Toward the end of one of her shifts, Ms. Brinson fell and dislocated her left shoulder. After the incident, Ms. Brinson was taken to a local medical clinic where she was asked to provide a urine sample pursuant to her employer’s post-accident drug testing policy. The Florida court indicated that in order to ask an employee to submit to a drug test, an employer must establish that: (i) they have enough reasonable suspicion to believe that an employee is using or has used drugs in violation of the employer’s policy; (ii) such suspicion is drawn from specific objective and articulable facts; and (iii) such facts and inferences may be based upon information that an employee has caused, contributed to, or been involved in an accident while at work.
Ms. Brinson later filed a workers’ compensation claim, but the claim was denied by her employer-carrier after the results of the drug tests revealed the presence of marijuana metabolites in both an initial immunoassay test and a secondary confirmatory gas chromatography-mass spectrometry test.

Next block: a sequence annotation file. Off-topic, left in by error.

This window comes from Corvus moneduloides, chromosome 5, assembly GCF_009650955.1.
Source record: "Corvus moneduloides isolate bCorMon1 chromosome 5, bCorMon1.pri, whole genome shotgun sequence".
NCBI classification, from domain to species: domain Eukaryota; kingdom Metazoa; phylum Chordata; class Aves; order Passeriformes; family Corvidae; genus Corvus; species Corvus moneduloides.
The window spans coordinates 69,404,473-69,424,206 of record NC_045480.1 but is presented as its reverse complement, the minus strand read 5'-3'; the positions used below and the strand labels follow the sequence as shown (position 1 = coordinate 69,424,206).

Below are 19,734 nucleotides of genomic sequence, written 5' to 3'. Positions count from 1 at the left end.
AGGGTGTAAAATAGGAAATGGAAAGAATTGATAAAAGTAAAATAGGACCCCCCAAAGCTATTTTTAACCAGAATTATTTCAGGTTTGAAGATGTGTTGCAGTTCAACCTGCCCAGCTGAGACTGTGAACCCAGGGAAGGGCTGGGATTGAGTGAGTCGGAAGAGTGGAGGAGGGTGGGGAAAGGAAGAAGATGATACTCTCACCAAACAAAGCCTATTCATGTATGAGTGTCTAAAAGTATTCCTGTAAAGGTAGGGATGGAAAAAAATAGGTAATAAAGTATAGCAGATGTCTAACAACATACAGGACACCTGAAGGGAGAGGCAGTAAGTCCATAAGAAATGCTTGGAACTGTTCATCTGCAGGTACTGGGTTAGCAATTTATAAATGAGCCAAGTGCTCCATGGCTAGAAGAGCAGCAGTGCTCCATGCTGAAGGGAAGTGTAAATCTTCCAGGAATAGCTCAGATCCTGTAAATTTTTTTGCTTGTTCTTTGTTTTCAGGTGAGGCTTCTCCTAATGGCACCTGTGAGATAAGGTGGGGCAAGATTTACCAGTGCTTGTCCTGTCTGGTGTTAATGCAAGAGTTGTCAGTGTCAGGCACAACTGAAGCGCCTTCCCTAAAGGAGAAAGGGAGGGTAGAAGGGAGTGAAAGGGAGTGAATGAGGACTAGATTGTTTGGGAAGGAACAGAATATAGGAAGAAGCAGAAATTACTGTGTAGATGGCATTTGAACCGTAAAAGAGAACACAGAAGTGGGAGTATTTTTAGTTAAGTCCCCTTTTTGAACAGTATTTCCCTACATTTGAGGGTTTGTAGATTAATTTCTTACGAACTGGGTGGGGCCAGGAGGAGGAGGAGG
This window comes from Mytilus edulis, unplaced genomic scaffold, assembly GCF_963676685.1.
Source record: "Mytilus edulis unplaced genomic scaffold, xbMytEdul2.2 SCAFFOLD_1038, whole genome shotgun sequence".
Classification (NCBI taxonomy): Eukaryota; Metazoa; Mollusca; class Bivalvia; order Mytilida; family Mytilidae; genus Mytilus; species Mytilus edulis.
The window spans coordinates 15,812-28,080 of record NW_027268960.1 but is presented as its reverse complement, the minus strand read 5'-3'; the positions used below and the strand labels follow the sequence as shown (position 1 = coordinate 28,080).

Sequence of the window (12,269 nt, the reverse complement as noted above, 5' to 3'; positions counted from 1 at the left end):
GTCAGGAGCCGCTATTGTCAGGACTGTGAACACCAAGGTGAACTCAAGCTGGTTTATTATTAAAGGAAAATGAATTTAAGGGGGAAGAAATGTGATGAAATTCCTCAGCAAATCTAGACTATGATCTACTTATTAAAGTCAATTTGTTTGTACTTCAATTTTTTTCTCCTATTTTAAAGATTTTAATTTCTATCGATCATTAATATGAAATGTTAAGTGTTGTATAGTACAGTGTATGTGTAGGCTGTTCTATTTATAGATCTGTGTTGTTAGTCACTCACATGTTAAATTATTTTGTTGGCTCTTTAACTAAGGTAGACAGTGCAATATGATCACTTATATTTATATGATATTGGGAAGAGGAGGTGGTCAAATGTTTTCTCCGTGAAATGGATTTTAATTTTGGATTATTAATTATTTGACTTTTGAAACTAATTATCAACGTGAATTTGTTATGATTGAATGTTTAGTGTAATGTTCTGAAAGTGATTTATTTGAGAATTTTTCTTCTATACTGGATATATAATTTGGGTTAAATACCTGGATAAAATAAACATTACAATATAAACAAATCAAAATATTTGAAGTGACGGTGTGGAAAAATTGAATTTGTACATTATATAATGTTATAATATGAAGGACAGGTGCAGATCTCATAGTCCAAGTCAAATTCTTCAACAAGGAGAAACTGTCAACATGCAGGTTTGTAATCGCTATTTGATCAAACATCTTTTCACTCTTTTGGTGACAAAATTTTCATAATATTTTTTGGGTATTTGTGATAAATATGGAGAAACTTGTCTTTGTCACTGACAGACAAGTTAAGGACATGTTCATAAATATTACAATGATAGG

Under the Florida statutes, if an employee tests positive for the presence of illicit drugs, as Brinson did, it is presumed that any injury on the job was occasioned primarily by intoxication, or by influence of the drug upon the employee. The statute goes on to indicate that “compensation is not payable if the injury was occasioned primarily by the intoxication of the employee; by the influence of any drugs, barbiturates, or other stimulants not prescribed by a physician; or by the willful intention of the employee to injure or kill himself, herself, or another.”
Ms. Brinson challenged the denial of benefits, but she failed to rebut the statutory presumption attributing her injury primarily to the influence of drugs. The court noted that instead of trying to establish an external cause for her injury, Ms. Brinson focused on attacking the limits of drug testing and questioned the reliance of drug testing in workers’ compensation matters. Ms. Brinson sought testimony from two doctors to give their expert opinion on the fact that drug tests do not conclusively indicate that drugs are active in the bloodstream or have caused impairment.